That wiped the smile off of her face.
“Uh… Heru, we finished the Gilhanna last night.”
“What?” I said, looking at her. “That’s what we were drinking? That was our best Elvish brandy!”
But that was indeed the bottle we had drank after Elsa had knocked Mideon flat on the street.
She turned a little pink. “It seemed like a worthy occasion at the time.”
“Good Celeru, I don’t even remember enough from that night to savor the taste of it.”
Elsa looked down guiltily at the floor. “Sorry.”
“No matter,” I said, sighing. “I’ve got a better bottle in my room under the bed. Could you go and fetch it? And bring three glasses.” I looked over the people sitting at the table. “Oh hell, bring seven glasses. If Dalian wakes up, we can fetch another.”
Elsa came back a few minutes later with a tray of glasses and a tall green bottle. There was a look of surprise on her face as she came to my side and whispered in my ear, “Heru…this bottle… it-it’s a Medi Gilhanna!”
“Sure is,” I said, taking the bottle of the tray and scratching at the wrapping.
“It must be worth hundreds of silvers… no, hundreds of golds!” she said. Her voice was still a whisper, but it was filled with energy.
“Uh huh. Good thing I hid it under my bed or it’d probably be gone too, eh?”
Elsa blinked. Then getting my meaning, her cheeks flushed. She said, “I wouldn’t-“
“Oh relax. I’m just teasing you. Grab a seat,” I said and poured the bottle into seven glasses.
Galston caught sight of the bottle mid-sentence with Cassia. His eyes widened. “Gods, is that what I think it is?”
“Might be,” I said, pouring out the last glass.
Herwin perked up at Galston’s tone and looked down at the clear purple liquid as I put the first glass in front of him. “What is it?”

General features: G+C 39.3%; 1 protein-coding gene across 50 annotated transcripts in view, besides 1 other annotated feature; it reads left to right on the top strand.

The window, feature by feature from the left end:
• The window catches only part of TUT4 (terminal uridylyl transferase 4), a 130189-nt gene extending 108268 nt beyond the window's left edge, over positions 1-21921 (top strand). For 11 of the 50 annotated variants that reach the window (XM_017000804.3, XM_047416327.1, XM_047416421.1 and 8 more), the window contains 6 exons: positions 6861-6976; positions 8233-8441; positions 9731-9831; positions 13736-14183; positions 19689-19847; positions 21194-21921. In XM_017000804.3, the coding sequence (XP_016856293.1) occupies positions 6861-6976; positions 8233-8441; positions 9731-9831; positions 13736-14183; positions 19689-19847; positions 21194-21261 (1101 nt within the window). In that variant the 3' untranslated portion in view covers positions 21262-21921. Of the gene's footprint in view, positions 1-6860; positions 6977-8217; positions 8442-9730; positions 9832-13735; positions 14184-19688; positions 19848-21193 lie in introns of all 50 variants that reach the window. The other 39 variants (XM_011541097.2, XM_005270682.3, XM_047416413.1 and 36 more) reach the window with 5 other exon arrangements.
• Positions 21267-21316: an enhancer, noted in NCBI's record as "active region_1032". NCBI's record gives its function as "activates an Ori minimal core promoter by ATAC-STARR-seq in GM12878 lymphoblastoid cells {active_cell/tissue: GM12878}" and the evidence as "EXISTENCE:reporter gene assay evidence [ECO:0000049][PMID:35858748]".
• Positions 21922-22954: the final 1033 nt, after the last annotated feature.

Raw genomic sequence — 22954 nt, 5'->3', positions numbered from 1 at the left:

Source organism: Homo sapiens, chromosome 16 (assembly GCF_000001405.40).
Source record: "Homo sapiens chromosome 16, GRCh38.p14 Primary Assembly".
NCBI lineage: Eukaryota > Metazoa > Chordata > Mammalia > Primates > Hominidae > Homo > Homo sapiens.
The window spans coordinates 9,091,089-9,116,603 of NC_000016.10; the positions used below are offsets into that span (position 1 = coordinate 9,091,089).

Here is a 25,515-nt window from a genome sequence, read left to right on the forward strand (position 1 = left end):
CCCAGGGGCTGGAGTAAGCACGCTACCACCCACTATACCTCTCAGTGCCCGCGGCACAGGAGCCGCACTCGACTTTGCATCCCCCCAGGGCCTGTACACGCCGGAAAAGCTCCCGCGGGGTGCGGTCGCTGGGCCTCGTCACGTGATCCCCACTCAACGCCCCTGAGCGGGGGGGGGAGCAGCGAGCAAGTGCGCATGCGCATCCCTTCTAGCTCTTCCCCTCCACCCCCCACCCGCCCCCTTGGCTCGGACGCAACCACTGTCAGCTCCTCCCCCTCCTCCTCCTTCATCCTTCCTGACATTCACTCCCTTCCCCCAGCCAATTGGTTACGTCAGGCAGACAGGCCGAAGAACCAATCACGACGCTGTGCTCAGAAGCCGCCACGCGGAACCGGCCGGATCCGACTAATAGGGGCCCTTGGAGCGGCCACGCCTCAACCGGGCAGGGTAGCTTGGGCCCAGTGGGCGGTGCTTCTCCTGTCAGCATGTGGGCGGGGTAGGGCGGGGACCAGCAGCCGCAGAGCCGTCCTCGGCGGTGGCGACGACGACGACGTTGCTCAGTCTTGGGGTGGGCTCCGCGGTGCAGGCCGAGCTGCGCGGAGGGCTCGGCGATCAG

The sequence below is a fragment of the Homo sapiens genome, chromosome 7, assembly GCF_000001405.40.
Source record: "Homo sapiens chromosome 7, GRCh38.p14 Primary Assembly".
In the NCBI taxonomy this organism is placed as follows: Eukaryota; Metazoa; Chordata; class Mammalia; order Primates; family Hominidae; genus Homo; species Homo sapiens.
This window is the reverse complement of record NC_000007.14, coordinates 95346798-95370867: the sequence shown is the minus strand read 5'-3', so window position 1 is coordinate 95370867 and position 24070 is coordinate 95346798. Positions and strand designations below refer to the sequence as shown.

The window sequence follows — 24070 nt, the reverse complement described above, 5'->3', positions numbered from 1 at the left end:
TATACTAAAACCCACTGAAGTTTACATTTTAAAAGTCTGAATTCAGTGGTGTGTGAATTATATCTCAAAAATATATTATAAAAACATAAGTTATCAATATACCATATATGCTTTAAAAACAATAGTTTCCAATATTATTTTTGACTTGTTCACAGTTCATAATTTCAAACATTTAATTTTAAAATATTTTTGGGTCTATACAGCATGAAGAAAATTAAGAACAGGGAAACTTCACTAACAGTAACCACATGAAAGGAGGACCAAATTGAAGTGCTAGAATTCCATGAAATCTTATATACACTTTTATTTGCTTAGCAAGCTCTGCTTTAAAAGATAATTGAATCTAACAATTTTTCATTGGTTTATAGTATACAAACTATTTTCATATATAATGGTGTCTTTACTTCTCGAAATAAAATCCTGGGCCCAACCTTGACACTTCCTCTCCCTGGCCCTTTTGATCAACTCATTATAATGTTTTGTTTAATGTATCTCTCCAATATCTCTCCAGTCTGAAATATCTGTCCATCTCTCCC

“It is a king’s treasure,” Galston said.
This got looks from all around the table. Amberly licked his lips. Even Bran seemed interested.
“Don’t worry, everyone at the table is getting a glass.”
“We couldn’t,” Galston said. “This… this bottle could buy you a new tavern.”
“I’ve always believed good brandy is for drinking, not selling,” I said. “My friend Herwin here has saved me from a dire plight, the most celebrated warrior in the city is gracing us with his presence, and at this table, we have my most loyal patrons and two lovely ladies. What better occasion is there than this for a good drink, ey?” I leaned over the table and placed a glass before Galston.
“You’re too kind, Master Arch.”
“Just mean’s you’ll have to come by more often, Champion,” Amberly said with a big smile.
Galston nodded as if a deal had been made.
“How’d you come by this sacred drink?” Bran asked, receiving his glass.
“I could tell you, but then I’d have to charge you,” I said.
Bran held up his hands. “Please, keep the information to yourself. I don’t think I could afford it in a lifetime.”
This got some chuckles from the table, Cassia the most. It was a clean, honest laugh. She seemed to be in good spirits, which for some reason, made me happy.
Amberly was shaking Dalian. “Wake up you old fool, you’re going to miss the drink of a lifetime!”
But Dalian continued to snore, slumped in his seat.
“Guess, he’ll have to wait until next time,” I said, and finished serving all the glasses, placing the last one in front of Elsa. Then I raised my own. “To friends, old and new. To the Tipsy Pelican Tavern. And to Herwin for saving the day!”
Herwin smiled and turned bright red at the toast. But everyone else joined in on it.
“To friends, the Tipsy Pelican, and Herwin!” said the others.
We clinked glasses and each took a sip. It was a wonderful taste in my mouth because it was indeed the best brandy money could buy, and because I had good people to share it with.